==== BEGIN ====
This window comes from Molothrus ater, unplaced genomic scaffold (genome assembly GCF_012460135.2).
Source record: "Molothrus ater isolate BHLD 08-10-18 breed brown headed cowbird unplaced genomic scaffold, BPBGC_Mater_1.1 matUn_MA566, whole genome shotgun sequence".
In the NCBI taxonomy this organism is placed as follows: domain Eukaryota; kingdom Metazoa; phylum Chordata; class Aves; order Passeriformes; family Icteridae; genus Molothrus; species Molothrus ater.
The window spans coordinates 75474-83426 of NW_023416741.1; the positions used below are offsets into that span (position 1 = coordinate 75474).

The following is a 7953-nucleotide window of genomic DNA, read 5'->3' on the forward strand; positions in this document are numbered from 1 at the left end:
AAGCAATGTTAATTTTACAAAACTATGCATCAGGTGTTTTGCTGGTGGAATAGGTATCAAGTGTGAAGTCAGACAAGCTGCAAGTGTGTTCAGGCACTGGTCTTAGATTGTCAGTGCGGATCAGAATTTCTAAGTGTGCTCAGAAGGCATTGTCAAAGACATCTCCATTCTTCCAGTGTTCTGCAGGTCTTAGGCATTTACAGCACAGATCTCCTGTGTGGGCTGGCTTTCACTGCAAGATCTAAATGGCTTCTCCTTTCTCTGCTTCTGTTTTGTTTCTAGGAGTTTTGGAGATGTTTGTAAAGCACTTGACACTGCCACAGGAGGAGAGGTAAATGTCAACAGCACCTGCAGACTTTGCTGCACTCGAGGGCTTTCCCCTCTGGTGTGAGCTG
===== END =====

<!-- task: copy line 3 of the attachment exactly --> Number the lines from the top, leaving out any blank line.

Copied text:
In the NCBI taxonomy this organism is placed as follows: domain Eukaryota; kingdom Metazoa; phylum Chordata; class Aves; order Passeriformes; family Icteridae; genus Molothrus; species Molothrus ater.